Virgin Australia is finally out of the worst of the storm with creditor approval for the A$3.50 billion Bain Capital rescue package but the airline still faces turbulence.
Today the airline’s more than 11,000 creditors voted for the US equity fund Bain Capital’s bid for the embattled airline which went into voluntary administration on April 21, owing almost $7 billion to more than 12,000 creditors.
The vote was in fact a certainty after key unions such as the TWU, the Australian Licensed Aircraft Engineers Association and the Australian Federation of Air Pilots publicly backed Bain Capital.
Yesterday, Sir Richard Branson also backed the deal.
READ: AirAsia founder says the airline will survive better than ever
Subscribe to “The Back Story” so you get the real story
Virgin 2 will cede market share to Qantas as it finds its wings again, ditching its heavy metal in the 275-seat Airbus A330s and 339-seat Boeing 777s, which were used for domestic and international routes respectively.
Sadly for travelers, these are arguably the best configured and most luxurious A330s and 777s flying.
The airline will now base its fleet around the Boeing 737-800 with 176 seats – 138 economy, 30 economy X, and 8 business class.
However, there is no indication yet as to the fate of Virgin Australia Regional Airlines (VARA) which operates 11 100-seat Fokker 100s and six 162-seat Airbus A320s.
These aircraft are the backbone of its important FIFO operations but a restructure is required to align its costs with its key competitors Qantaslink and Alliance Airlines.
The FIFO contracts are important as it connects the airline with the top end of the corporate market.
Virgin 2 not only faces off with Qantas but also the strong possibility that REX will launch jet services between Brisbane, Sydney and Melbourne next year.
Originally about a dozen suitors expressed interest in Virgin Australia but that number quickly contracted to two main bidders Bain Capital and Cyrus Partners with unsecured bondholders unsuccessfully trying to make a counteroffer.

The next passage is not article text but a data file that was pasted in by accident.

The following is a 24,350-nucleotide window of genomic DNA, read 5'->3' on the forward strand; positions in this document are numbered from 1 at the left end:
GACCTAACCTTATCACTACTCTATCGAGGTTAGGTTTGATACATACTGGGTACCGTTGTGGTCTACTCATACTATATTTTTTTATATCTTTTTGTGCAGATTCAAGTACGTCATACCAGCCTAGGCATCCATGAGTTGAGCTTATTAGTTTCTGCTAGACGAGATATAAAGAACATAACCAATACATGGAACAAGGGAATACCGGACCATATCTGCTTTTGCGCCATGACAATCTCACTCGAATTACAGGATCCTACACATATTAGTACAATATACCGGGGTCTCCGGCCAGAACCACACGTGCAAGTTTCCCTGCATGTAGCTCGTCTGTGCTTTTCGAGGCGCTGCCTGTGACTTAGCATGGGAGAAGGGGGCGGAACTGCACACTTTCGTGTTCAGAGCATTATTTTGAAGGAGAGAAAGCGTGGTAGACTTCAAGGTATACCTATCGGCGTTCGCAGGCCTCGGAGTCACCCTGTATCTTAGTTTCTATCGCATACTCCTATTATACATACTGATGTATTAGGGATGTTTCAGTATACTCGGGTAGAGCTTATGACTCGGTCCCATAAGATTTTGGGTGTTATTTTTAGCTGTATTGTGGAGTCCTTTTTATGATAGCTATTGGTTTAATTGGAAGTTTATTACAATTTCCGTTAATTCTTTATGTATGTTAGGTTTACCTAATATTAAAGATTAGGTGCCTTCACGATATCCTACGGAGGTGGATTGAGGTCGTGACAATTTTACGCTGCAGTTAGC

The unsecured bondholder’s bid was dismissed as it was conditional on an equity raise which in the current COVID-19 environment would have been impossible.
On June 26, the administrators Deloittes signed a binding agreement for the sale of the business to Bain.
The Bain Deeds of Company Arrangement (DOCA), valued at $3.5 billion, ensures all employee entitlements are paid in full, customer travel credits are honored, a number of supply and finance arrangements such as aircraft leases continue, and unsecured creditors receive a return of between $462 million and $612 million, which is between nine and 13 cents in the dollar.
However, there is no return to shareholders, which include Singapore Airlines and Etihad Airways.
At the time joint voluntary administrator Vaughan Strawbridge said the DOCA results in “the best outcome for creditors and will secure the future of the Virgin Australia Group as it emerges from voluntary administration.”
“We have set out our opinion to creditors that it is in their interest to approve the deed of company arrangement proposed by Bain Capital as it provides for the best return to creditors in what are extraordinary circumstances, and that was impossible to foresee,” Mr. Strawbridge said.
He added that the deed “provides certainty for the business under new and committed owners. It provides certainty for employees and customers, a return to creditors, and it can be completed sooner, and at less cost than other alternatives. “